The proper process makes sure you don't get a million dollar pool when you asked for a five dollar pail.
We use a simplified and modified version of the Rational Unified Process. While requirements and needs normally develop and become clear throughout the development process, making most projects necessarily iterative, we prefer to plan and assess requirements as much as possible at the beginning of a project. This allows us to engage in a risk assessment and mitigation exercise with a project's stakeholders to create controls to protect a project's budget.
Generally, we follow the following process.
In the first phase,
This phase results in a project description that all stakeholders can circulate.
Here the project is defined with more precision. Aspects of the project that present higher risk are defined with more care than areas that are lower risk. During this phase, we develop use cases and wire frames.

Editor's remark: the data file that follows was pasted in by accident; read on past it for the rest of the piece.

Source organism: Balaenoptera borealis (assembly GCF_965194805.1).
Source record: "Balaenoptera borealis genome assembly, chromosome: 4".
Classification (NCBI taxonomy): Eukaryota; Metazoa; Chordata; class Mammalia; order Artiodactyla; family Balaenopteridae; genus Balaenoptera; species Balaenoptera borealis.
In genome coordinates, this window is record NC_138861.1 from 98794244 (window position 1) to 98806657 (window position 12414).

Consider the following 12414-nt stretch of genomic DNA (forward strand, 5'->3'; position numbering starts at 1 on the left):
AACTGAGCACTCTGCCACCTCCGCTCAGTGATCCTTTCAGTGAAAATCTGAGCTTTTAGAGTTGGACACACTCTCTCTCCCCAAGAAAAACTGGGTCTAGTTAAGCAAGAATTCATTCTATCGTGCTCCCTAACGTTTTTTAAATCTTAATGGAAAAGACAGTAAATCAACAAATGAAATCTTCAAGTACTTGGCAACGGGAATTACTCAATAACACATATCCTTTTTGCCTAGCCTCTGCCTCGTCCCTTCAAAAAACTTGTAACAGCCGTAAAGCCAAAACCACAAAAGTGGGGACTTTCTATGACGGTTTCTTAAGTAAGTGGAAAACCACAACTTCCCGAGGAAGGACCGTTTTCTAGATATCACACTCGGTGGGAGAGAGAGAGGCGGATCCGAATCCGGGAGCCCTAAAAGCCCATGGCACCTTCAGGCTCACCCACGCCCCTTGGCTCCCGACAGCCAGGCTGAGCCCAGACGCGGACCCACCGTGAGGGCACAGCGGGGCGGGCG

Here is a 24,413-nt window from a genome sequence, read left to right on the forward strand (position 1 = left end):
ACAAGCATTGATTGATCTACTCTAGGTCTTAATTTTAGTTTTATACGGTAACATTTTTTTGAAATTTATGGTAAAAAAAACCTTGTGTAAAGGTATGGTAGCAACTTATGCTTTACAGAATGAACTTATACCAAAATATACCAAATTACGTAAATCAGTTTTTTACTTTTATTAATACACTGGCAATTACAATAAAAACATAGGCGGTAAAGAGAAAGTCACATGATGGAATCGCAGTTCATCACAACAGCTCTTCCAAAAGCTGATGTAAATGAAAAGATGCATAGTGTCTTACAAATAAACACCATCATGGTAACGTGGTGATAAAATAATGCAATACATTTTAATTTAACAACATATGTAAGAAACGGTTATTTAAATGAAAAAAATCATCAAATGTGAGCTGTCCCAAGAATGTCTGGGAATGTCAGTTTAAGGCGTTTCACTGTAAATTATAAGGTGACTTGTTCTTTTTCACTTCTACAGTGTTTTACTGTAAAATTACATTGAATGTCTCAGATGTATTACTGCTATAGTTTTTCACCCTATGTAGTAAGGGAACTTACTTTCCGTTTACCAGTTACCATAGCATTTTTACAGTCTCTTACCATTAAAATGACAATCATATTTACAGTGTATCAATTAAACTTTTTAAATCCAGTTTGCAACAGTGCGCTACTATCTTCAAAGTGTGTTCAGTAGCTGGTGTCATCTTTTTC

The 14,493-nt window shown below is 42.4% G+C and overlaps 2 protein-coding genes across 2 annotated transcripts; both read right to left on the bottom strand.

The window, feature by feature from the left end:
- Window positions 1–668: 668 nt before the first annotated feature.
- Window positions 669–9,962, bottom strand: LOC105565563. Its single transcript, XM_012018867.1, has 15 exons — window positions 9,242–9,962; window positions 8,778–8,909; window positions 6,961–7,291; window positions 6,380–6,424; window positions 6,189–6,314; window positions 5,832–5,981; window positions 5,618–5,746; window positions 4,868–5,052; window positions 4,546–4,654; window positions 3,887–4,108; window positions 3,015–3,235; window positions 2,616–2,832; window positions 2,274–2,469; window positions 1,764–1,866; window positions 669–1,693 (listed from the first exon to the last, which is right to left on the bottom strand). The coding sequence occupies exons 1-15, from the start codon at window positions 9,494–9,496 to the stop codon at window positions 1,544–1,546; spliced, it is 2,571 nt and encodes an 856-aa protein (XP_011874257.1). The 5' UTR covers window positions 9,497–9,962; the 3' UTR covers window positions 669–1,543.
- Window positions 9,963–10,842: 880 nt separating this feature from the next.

Changes can be made after this phase ends, but such changes are avoided because they can be expensive and risky.
The software that was planned in the previous phases is coded. At the end of this phase, a public release of the software is created. During the phase, various features and components of the software will be demoed to stakeholders to get feedback to assure the project is meeting the stakeholders’ needs.
The project is transitioned into production, any documentation is handed over, training is completed, and internal teams are briefed on ongoing support of the system.
Software projects routinely fail due to bad planning and management. We've spent the last eight years refining our process.
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